It’s four minutes to six. We’re sitting at a blinking yellow stoplight, waiting to make a left turn to get to baseball practice. I’m watching the steady stream of oncoming traffic, feeling new muscles tense at the thought of running behind, coming off the heels of piano. If I could just get them there, I can go home and enjoy some solitary moments while making dinner.
There is bickering coming from the backseat. By most respects, they’re still small people; their voices should be small. But they aren’t. They’re big, and relentless, and grating. Those voices fight for the attention I should be paying to the road. Why are they doing this? Why are they continuing to do this after I have repeatedly asked them to stop? They clearly have no idea.
They have no idea that while they’re bickering about Grace not sharing her lollipop with Michael, I’m fumbling in my purse for the pair of socks my son needs to wear with his cleats…socks he doesn’t even realize he needs. And cleats he needed to be reminded to bring.
They have no idea that while Grace was practicing piano, I was sitting in my car checking calendars and scheduling our lives.
They have no idea that while they were having an after-school snack and neglecting my “x amount of minutes until we leave” warnings, I was readying piano books and baseball gear. Like that pair of socks.
They have no idea that while shuttling them home from school and being blinded by the sun, I realized I left my sunglasses on the field as I tried to video-record Michael’s outdoor May ceremony earlier that day. And in my haste to get to the ceremony on time, I had neglected to put on sunscreen, resulting in a rosy pink sunburn on my shoulders.
They have no idea that the reason I was leaving at the last minute to get to the May ceremony was because I was trying to finish a freelance job I picked up for extra money. Extra money my husband and I hope to use to take the family to Disney World.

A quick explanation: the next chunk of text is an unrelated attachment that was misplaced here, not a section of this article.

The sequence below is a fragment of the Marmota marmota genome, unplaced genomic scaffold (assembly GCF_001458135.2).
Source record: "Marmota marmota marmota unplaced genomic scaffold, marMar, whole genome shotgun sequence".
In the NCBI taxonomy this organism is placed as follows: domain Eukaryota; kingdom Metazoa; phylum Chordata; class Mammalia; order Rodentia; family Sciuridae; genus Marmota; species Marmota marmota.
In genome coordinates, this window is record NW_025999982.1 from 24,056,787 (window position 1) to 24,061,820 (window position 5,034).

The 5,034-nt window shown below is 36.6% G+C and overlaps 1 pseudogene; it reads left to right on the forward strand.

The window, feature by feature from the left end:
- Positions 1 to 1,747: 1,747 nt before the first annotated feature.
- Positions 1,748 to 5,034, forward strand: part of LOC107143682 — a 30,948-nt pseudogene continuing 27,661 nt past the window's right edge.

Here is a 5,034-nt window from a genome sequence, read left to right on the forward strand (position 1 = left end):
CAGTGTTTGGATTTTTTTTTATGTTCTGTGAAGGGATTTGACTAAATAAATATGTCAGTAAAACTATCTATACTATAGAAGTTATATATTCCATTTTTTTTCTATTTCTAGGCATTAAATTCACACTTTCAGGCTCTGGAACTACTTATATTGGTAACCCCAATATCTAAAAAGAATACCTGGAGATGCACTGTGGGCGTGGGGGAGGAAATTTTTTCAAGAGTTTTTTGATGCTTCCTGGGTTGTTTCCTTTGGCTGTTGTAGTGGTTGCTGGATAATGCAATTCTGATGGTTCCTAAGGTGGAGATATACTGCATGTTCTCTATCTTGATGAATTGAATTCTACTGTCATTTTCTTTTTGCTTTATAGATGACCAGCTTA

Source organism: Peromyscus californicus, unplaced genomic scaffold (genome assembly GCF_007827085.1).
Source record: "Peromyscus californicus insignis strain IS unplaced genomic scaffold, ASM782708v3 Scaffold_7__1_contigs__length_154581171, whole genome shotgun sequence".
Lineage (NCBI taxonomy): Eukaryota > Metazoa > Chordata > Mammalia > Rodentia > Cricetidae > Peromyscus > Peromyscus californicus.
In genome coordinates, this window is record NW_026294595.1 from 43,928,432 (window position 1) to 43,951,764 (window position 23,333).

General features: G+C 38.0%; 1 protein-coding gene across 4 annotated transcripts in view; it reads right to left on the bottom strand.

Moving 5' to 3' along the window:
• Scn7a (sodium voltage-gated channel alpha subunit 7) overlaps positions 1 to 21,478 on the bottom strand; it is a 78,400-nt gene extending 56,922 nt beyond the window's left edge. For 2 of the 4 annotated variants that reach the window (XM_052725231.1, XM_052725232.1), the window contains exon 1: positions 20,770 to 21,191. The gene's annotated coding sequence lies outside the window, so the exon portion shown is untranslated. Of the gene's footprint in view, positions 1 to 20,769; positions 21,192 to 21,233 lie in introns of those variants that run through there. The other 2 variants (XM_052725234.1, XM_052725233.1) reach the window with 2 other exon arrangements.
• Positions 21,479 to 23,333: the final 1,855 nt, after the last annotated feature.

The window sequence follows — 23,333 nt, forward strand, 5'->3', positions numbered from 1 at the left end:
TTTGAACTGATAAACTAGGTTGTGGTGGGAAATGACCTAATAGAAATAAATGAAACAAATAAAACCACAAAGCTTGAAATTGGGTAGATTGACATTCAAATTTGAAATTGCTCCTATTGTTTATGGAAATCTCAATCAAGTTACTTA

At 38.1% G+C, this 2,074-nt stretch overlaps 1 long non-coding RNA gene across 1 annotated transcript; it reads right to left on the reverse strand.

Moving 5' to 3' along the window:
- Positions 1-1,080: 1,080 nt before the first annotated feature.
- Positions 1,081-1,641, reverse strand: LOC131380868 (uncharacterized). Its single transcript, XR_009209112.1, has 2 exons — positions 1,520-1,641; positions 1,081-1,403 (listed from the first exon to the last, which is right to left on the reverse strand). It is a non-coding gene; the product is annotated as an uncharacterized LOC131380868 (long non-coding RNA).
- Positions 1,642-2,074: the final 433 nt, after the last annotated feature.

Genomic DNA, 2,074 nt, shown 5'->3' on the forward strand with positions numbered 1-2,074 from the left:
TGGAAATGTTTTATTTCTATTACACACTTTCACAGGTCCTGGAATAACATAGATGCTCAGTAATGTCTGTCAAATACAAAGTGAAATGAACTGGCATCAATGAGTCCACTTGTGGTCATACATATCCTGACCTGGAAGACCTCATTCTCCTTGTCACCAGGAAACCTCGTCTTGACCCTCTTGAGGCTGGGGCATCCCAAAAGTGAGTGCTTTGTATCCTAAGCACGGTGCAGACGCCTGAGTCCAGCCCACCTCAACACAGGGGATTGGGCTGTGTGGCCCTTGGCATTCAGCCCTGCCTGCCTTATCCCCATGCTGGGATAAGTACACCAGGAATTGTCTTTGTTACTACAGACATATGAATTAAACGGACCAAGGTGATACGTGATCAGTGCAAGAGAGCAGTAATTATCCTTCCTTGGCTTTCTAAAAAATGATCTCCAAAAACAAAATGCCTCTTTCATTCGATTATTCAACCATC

They have no idea that I lost precious working time this morning when I went up to school for an event Grace’s class was having, only to find out it had been rescheduled for two days later…and Grace had simply neglected to inform me of the change.
They have no idea that every morning when I check my schedule, most of it is directly related to them. And now I’m sitting here, trying to make a left turn in rush hour traffic, and I’m the only one concerned that we are going to be late for one of their activities. Right now, all they seem to care about is hating each other, ignoring my pleas for silence, and that damned lollipop. They have zero appreciation for anything I have done for them today.
Then I see it. A small opening in traffic. If I can squeeze through and make this turn, we might just get to practice on time. But can I make it? Those cars are coming awfully fast. But the sooner I get there, the sooner I can hand them over to someone else. And I can have time to myself. I think I can make it…
…But if I don’t make it, time to myself may be all I have left. And when I check my schedule every morning, I might only be able to wish all of it could be directly related to them.
In an instant, getting to practice on time doesn’t seem to matter. And neither does the fact that they’re still arguing over a lollipop instead of marveling at the sacrifices I make for them everyday. Because I still get to make sacrifices for them. There is no way in hell I am going to let the last thing I ever hear from them be a pointless fight or the last thing I feel for them be extreme annoyance.
So I let the light turn red. I let the clock tick past six. And they still have no idea.
But that’s how real love stories go.
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